Discussion activities can be a valuable learning experience for a distance learner. When developing a discussion topic needs to be sure the learner is able to analyze and synthesize the information from multiple sources and then create a response that includes both content and personal experience. Discussions engage the learner and help them feel part of a learning community. “Asynchronous discussions often become the heart of an online course, as they allow for reflection time and critical thinking, often resulting in more student involvement than in a face to face classroom discussion” (Freeman, n.d., p. 2).

Learning Enhanced Through Distance Education

The benefits of distance learning programs include individualized programs, self pace learning, flexibility, and interactive lessons (Moller, Foshay, and Huett, 2008). Online courses offer students access to the ‘classroom’ and materials anytime. Students are able to pace their learning while participating in activities that encourage active learning and involve multiple learning styles. (Simonson, 2009).

The Role of the Instructor

Distance Education Face-to-Face
Facilitate Synchronous or Asynchronous Discussions

Learner Center Activities

Available Throughout the Day

Select and Filter Content/ Information

(Simonson, 2009)

Participate in the Learning Activity

(Laureate Education, 2011)
Facilitate Synchronous Discussions

Learner and Teacher Center Activities

Deliver Lectures

Available during the Class Session

Transfer Information/Content to the Learner

(Simonson, 2009)

Lead the Learning Activity

(Laureate Education, 2011).
Encouraging Online Communication

Distance learning activities are more effective when they are student centered, so it is important that the instructor does not dominate the discussion forum and encourages students to participate frequently (Simonson, 2009). Instructor responses that encourage student engagement include questions regarding content, adding to another students post, posting additional resources or real life examples not included in the course resources, or offering opposing points of view. Discussion topics should be chosen carefully. Discussions will continue to develop when topic can be seen from multiple points of view and/or allows the student to connect the topic to their prior knowledge (Durrington, Berryhill, & Swafford, 2006).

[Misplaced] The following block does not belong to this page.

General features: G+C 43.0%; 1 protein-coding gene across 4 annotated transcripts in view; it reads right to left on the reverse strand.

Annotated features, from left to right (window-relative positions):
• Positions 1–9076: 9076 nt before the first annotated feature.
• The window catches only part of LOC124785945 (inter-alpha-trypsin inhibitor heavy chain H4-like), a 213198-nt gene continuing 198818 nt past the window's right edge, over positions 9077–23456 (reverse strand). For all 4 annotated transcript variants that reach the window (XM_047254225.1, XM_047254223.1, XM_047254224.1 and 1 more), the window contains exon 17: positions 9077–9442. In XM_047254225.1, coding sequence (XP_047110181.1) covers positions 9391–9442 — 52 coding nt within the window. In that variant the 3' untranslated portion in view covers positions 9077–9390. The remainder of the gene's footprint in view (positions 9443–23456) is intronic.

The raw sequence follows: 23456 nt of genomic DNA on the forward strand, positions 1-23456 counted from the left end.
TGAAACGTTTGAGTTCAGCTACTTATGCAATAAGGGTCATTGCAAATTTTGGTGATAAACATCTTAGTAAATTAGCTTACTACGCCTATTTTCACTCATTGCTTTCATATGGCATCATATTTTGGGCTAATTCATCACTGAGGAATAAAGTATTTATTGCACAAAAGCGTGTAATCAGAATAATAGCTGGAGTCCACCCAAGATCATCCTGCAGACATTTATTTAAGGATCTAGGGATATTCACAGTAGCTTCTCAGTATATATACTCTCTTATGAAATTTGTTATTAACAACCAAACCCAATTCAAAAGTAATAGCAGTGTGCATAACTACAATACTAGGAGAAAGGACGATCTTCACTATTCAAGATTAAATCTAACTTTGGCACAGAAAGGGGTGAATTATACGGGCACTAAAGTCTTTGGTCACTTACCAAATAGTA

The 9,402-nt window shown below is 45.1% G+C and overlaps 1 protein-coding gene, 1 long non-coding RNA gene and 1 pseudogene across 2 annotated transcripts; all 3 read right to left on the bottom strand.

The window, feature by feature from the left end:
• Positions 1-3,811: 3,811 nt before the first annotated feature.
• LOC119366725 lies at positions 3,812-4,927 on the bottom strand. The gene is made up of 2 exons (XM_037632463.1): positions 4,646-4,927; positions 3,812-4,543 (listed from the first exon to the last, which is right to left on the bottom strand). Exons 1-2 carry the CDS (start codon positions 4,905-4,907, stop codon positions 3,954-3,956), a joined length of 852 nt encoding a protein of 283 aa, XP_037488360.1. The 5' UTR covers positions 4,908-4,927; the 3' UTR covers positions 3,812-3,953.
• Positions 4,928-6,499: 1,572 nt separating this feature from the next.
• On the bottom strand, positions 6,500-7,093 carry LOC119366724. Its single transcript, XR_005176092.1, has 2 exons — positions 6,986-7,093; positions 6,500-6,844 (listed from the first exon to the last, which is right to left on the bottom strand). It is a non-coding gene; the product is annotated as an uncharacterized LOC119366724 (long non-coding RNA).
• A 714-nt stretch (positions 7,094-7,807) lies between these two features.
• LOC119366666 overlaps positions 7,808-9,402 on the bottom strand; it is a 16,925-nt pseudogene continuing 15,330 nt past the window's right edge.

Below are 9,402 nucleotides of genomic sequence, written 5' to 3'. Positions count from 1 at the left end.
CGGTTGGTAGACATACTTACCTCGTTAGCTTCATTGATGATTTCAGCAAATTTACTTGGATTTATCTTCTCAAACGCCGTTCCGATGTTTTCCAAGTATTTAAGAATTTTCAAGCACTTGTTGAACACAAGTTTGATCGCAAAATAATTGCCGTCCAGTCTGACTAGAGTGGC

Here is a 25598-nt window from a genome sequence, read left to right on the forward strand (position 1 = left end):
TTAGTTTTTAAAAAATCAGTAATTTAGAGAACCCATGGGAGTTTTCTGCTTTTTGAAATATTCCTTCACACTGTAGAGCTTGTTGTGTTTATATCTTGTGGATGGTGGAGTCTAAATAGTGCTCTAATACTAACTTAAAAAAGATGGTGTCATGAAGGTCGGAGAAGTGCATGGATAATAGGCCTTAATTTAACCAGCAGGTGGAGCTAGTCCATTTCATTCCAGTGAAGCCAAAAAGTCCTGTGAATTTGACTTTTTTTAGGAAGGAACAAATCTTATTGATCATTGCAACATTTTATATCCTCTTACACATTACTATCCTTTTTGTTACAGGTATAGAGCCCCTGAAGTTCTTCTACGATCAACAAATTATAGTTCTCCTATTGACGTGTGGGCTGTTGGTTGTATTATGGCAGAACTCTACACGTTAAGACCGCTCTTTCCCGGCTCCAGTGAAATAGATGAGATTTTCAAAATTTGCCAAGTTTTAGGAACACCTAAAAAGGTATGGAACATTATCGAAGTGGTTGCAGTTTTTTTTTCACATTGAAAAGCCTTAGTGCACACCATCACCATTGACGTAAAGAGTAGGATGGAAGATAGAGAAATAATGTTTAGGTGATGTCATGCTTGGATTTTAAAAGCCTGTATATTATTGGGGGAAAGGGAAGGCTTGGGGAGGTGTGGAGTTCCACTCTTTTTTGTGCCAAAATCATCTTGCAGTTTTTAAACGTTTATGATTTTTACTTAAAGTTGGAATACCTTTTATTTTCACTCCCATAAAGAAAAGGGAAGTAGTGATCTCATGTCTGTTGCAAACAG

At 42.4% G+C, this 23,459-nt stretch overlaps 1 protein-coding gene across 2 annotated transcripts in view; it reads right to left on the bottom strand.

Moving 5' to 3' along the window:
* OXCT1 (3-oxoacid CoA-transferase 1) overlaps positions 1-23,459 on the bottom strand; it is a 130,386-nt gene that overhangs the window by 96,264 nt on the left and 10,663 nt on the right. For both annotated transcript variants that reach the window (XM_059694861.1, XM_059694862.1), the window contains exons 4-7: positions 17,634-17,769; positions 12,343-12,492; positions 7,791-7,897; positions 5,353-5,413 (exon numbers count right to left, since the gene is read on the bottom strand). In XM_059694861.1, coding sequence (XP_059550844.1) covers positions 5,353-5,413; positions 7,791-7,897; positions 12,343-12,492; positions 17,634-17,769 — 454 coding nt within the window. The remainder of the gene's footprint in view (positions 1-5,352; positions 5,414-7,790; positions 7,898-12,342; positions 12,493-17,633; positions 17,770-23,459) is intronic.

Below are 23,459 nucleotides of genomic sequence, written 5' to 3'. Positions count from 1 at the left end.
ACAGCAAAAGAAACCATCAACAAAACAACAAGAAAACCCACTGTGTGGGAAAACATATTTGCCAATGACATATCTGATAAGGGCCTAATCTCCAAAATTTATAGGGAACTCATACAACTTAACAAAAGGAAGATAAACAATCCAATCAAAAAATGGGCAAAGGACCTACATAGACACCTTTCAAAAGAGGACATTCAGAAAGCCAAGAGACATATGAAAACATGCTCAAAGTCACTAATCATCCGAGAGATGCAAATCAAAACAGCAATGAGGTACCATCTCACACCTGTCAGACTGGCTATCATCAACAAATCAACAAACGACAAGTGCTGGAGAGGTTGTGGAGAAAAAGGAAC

Rubrics or guidelines should be provided to the student prior to the discussion to ensure they are aware of the minimum participation requirements (Durrington, 2006). Student’s value the discussion experiences more if the activity is graded. Students contribute to the discussion by making an initial post responding to the topic showing a high level of understanding of the content and evidence of critical thinking. Students help to continue the conversation by responding to other student’s posts by expanding on their ideas or by posing feedback or questions (Simonson, 2009).


Dede, C. (2005). Planning for Neomillennial Learning Styles. EDUCAUSE Quarterly, 28(1), 7-12. Retrieved from EBSCOhost.

Durrington, V., Berryhill, A., & Swafford, J. (2006). Strategies for enhancing student interactivity in an online environment. College Teaching, 54(1), 190–193. Retrieved from

Freeman, J. (n.d.). Using discussions in online courses: the importance of interactivity. Retrieved from

Laureate Education. (2011). Facilitating online learning. Retrieved from

Simonson, M., Smaldino, S., Albright, M., & Zvacek, S. (2009). Teaching and learning at a distance: Foundations of distance education (4th ed.) Boston, MA: Pearson.